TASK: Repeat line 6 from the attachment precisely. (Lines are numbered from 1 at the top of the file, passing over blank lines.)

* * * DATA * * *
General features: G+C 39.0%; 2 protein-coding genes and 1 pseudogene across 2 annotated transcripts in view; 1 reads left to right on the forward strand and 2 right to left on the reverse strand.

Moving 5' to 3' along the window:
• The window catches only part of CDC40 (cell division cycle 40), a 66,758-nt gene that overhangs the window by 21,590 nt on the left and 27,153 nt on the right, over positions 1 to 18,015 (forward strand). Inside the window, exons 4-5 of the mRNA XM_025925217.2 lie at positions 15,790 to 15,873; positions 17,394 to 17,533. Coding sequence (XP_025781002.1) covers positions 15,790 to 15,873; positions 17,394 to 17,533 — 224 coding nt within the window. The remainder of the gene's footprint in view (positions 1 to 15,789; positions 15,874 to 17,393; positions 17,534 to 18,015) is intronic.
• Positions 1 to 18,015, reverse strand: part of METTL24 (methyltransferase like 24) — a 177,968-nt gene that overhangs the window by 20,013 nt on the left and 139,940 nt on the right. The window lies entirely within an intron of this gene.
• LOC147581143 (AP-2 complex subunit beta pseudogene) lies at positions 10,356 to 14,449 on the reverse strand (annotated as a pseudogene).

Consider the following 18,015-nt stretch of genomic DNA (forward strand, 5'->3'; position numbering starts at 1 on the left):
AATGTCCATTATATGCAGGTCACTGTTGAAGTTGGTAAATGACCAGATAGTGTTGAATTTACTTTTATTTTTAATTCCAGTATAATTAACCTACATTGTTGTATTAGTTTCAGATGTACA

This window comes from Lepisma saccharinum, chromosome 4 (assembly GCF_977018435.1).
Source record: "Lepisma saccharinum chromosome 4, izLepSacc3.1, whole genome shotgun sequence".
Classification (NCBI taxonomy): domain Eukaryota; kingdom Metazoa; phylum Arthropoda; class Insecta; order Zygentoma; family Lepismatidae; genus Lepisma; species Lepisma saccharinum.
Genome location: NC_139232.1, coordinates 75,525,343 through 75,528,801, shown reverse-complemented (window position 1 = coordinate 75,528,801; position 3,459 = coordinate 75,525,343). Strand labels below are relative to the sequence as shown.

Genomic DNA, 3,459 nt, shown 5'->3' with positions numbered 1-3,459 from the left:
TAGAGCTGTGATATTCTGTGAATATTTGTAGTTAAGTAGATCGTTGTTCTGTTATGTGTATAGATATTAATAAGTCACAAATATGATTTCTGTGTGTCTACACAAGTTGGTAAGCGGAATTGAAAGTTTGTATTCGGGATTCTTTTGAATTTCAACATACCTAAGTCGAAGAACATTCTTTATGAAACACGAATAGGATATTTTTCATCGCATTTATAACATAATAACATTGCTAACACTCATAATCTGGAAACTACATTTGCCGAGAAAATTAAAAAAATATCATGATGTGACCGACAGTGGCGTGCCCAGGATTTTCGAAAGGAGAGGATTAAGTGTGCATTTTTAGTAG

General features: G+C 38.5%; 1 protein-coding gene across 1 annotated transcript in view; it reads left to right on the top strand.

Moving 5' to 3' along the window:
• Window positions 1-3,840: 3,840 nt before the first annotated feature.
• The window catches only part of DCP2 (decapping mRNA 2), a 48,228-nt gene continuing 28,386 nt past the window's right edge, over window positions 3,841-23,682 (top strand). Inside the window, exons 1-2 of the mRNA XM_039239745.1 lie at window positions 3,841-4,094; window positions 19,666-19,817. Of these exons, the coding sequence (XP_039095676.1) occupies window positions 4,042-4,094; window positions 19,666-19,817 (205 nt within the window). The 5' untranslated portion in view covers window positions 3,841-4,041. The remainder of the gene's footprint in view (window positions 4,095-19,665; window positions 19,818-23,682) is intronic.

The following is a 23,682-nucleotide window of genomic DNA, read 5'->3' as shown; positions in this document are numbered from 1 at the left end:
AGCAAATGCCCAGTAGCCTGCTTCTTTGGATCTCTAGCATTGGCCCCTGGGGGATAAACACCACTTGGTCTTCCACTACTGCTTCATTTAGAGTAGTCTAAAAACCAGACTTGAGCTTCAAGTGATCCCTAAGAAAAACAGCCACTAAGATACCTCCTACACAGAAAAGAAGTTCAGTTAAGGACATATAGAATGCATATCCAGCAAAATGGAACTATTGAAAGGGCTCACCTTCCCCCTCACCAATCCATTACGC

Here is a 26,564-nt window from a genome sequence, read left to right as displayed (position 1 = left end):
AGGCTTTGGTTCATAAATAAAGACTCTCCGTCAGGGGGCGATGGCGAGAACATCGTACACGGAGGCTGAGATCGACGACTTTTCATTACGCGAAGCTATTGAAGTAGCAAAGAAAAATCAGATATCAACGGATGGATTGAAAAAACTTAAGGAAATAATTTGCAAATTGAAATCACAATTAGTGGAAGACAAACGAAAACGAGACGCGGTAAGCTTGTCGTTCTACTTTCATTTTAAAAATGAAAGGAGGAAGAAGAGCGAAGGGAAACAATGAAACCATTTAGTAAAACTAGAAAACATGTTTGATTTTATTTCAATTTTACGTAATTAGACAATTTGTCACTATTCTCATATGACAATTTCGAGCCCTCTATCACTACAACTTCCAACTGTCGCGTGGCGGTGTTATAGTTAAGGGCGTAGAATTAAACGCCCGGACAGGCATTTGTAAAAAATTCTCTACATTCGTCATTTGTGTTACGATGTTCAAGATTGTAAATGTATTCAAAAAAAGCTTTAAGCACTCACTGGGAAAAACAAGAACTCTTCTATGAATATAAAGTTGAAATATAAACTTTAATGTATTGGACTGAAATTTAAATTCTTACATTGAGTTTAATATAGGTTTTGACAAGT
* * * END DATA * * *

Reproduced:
Consider the following 18,015-nt stretch of genomic DNA (forward strand, 5'->3'; position numbering starts at 1 on the left):